This can be in principle extremely difficult. I will present an extremely over simplified model that can be used to roughly calculate the expected return of your miner given market trends by invoking the approximation of a geometric series for the difficulty.
• Divide the last difficulty by the current difficulty.
• This is the value r or the common ratio. r must be between 0 and 1, or you have have a mistake.
• If you can, find r for the previous diff change or previous 2 or 3 and average them.
Once you have the r you want to use, the number of bitcoins your miner will EVER produce is approximately
Bitcoins from now to eternity = (number of bitcoins I’ll produce this 2 weeks period)/(1 – r)
For today the difficulty is 510 million. Prior it was 390 million. That gives an r = .76 which we will proceed with, though you can go back a few steps and average the result if you like by checking a chart like this.
Anyway, once we have r, we find
Bitcoins ever = (number of bitcoins I’ll produce this 2 weeks period)/(1 – r)
= (14 days)* (.4397 BTC / day)/ (1 – .76)
= 25.6 BTC
Decide when to sell
Snce I love to disregard complications, let’s assume you can liquidate your Miner instantly, without any problems/costs/risks for a “market price.” You should sell your miner precisely when the market price of the miner will allow you to buy more bitcoins than the total number left your miner will ever create.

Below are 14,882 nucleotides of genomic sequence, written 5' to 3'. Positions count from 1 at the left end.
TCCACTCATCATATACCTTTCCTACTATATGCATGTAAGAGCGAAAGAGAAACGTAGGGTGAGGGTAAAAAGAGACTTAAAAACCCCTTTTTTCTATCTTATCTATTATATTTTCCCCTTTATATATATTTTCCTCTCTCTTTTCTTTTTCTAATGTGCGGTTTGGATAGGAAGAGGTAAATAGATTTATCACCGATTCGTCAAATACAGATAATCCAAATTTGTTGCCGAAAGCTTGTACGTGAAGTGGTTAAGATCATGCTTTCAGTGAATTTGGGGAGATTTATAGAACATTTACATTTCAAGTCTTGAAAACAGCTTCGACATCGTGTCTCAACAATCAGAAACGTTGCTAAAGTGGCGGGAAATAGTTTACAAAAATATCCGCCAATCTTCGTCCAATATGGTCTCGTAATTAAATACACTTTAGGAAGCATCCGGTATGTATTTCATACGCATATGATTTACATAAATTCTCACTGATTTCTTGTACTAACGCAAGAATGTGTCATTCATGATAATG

Let’s do this analysis again with KNCMiner (for no real reason other than consistency at this point) as an example. Here is some data from ebay.com on sales of “knc miner” equipment over the past 7 days:
Because there is some variance here and not too many data points, let’s calculate some quantities for only one of these examples – the one on 11/3 which went for $8100.
On 11/3 let’s assume the expected return for the Miner was 25.6 BTC just as it is today. The price of bitcoin – that is, the bitcoin to USD conversion – is a far (perhaps infinitely) more volatile quantity than the expected return of Mining hardware when returns are stated in BTC. So a quick search of data on coinbase.com for example shows the price that day was, on average, 218.24 USD. So if this seller collected precisely 8100 USD for this sale (he didn’t because of ebay and paypal fees) he could have turned around about bought
BTC earned by selling = (8100 USD)/(218.24 USD/BTC) = 37 BTC
That’s a pretty good sell, IF the seller turned around with his money and bought BTC immediately. This is true regardless of the future price of bitcoin because this is a bitcoin to bitcoin comparison (in general, by staying within bitcoin when calculating, it is easier to extract information from the market data).
Limitations of this model